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A fruit native to southeast Asia and is the largest tree borne fruit in the world.

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A Quick Tip by Sharrie

  • Apr 29, 2011
  • by
This one has a nice aroma (not the same as Durian but more acceptable to the foreigners) & best if eaten with grass jelly & coconut juice. It's tasty on its own too and the seeds can be cooked and eaten as well. Very versatile fruit.

In Thailand, Jackfruit has been dried and processed into Jackfruit chips which is a great snack if you like it sweet!
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Quick Tip by . January 21, 2010
It looks like a mini durian, but I swear it tastes & smells a gazillion times better!
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Sharrie ()
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I'm a traveler at heart & have been nicknamed Travel Queen by friends & colleagues alike. Traveling has been my life passion for the last decade or so. As we enter a new decade, I'm excited … more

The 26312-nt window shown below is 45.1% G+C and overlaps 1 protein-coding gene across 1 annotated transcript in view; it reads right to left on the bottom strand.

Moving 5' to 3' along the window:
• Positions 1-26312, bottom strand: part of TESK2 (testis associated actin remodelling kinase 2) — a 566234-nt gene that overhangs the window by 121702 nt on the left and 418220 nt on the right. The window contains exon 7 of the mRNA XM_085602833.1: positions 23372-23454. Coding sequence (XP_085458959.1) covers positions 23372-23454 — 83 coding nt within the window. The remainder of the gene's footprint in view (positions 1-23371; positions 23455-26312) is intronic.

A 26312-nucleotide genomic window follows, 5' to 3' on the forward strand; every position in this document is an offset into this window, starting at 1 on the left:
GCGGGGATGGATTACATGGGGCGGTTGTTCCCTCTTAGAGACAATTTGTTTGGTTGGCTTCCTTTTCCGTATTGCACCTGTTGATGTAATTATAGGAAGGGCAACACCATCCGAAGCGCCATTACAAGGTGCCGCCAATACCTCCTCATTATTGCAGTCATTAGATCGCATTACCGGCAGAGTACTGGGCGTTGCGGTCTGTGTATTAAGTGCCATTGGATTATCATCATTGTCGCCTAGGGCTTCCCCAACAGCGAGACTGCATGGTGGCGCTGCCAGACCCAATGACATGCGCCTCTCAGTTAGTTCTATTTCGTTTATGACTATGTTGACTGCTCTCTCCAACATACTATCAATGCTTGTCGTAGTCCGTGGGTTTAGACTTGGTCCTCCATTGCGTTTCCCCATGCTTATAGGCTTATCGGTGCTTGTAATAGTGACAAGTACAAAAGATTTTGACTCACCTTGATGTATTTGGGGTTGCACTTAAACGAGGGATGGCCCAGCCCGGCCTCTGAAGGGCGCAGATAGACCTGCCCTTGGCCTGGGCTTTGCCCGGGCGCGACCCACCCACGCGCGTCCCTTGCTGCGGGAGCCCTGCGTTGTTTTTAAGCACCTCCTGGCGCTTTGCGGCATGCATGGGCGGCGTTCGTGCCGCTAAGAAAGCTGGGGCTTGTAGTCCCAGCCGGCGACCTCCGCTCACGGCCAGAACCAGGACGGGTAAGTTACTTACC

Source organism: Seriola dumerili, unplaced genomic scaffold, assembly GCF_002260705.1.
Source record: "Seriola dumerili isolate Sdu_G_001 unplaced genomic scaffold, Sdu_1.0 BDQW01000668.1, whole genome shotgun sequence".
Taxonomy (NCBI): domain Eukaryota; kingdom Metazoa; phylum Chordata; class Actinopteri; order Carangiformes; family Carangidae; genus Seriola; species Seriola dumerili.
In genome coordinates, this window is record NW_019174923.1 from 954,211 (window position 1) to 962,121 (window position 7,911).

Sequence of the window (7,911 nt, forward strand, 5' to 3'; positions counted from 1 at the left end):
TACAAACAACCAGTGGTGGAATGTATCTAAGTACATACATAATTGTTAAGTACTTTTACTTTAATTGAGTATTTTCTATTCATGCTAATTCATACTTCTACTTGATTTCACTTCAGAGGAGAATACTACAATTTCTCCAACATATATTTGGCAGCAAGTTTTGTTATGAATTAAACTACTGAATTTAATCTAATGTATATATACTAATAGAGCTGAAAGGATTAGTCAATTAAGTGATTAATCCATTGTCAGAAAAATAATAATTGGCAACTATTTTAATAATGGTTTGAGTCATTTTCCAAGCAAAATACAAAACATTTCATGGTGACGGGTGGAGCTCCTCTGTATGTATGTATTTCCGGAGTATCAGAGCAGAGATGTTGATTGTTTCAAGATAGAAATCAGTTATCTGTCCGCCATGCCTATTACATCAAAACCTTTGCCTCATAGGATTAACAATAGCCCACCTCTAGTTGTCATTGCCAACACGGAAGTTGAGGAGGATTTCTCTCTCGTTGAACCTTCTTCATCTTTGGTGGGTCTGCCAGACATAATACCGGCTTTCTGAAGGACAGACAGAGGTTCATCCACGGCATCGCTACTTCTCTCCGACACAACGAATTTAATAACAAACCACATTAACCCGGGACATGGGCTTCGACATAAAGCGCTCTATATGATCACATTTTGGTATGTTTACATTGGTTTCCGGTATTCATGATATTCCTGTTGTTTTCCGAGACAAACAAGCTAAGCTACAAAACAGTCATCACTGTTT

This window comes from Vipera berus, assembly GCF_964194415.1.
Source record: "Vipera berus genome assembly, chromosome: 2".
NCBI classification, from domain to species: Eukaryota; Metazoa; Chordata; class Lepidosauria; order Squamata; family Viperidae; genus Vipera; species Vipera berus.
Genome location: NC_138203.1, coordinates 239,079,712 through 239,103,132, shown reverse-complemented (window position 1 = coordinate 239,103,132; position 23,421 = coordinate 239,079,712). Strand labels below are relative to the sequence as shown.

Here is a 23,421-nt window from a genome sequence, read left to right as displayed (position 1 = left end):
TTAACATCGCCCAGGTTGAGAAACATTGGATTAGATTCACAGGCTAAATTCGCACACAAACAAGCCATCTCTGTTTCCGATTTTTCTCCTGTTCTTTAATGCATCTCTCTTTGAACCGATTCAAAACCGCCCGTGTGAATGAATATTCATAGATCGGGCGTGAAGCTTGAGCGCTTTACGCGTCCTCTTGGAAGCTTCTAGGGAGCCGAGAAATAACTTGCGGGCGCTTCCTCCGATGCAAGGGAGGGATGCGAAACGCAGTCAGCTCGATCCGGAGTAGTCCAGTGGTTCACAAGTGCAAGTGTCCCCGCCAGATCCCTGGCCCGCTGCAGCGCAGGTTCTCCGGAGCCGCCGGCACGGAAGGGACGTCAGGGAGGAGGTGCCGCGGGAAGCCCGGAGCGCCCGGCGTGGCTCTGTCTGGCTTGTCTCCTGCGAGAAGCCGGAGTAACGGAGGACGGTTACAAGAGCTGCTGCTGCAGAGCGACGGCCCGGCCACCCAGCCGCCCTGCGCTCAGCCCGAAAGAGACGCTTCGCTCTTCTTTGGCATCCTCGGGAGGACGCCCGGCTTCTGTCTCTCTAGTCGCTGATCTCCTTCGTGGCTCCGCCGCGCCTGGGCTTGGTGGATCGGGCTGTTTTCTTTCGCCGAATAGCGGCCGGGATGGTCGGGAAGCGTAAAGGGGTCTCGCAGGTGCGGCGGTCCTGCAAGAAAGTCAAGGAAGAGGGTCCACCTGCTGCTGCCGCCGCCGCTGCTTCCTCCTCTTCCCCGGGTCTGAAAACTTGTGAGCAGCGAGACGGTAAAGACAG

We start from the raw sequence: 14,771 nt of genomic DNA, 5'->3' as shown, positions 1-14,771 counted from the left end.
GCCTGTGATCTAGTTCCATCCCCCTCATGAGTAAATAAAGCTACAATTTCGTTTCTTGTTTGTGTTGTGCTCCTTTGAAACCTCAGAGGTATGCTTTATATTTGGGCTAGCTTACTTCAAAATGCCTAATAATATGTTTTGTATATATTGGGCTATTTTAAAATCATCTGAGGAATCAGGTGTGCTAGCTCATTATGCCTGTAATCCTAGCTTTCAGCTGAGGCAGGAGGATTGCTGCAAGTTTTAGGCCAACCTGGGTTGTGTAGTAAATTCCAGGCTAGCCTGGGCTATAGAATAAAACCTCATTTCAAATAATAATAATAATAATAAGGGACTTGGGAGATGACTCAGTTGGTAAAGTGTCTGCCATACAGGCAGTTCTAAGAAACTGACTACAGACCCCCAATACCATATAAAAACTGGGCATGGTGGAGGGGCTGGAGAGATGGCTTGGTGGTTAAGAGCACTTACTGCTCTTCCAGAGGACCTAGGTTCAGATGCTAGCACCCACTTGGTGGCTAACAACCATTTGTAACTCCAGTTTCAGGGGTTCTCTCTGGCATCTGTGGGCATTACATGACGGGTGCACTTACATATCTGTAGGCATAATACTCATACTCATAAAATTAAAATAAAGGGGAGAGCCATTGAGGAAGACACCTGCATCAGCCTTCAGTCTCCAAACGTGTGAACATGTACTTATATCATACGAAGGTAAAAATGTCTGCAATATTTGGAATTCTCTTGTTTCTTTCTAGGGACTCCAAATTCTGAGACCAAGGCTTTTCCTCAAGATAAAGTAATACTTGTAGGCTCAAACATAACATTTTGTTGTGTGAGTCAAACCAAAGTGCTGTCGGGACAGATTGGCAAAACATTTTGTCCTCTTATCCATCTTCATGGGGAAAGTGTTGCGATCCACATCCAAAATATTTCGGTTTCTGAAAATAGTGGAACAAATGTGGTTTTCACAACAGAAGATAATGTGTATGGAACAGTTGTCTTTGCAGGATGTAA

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About this food


The jackfruit is a species of tree in the mulberry family (Moraceae), which is native to parts of South and Southeast Asia. It is well suited to tropical lowlands. Its fruit is the largest tree borne fruit in the world, seldom less than about 25 cm (10 in) in diameter. Even a relatively thin tree, around 10 cm (4 in) diameter, can bear large fruit. The fruits can reach 36 kg (80 lbs) in weight and up to 90 cm (36 in) long and 50 cm (20 in) in diameter. The jackfruit is something of an acquired taste, but it is very popular in many parts of the world. The sweet yellow flesh around the seeds is about 3–5 mm thick and has a taste similar to that of pineapple, but milder and less juicy, though some have said its taste is somewhat reminiscent of cantaloupe. The Mexican variety of the Jackfruit tastes of fruit cocktail. Flavours of pineapple, strawberry, and peach can be discerned. This variety bears smaller fruits than the S.E.Asia type and the trees are likewise smaller.  The term Jackfruit derives from Portuguese jaca, which was imported from Malayalam chakka.

The jackfruit (not to be confused with the Durian fruit) is native to India, Bangladesh, Nepal and Sri Lanka. It is also possibly native to the Malay Peninsula, although it may have been introduced there by humans. It is commercially grown and sold in South, Southeast Asia and northern Australia. It is also grown in parts of Hawaii, Brazil, Suriname, Madagascar, and in islands of the West Indies such as Jamaica...
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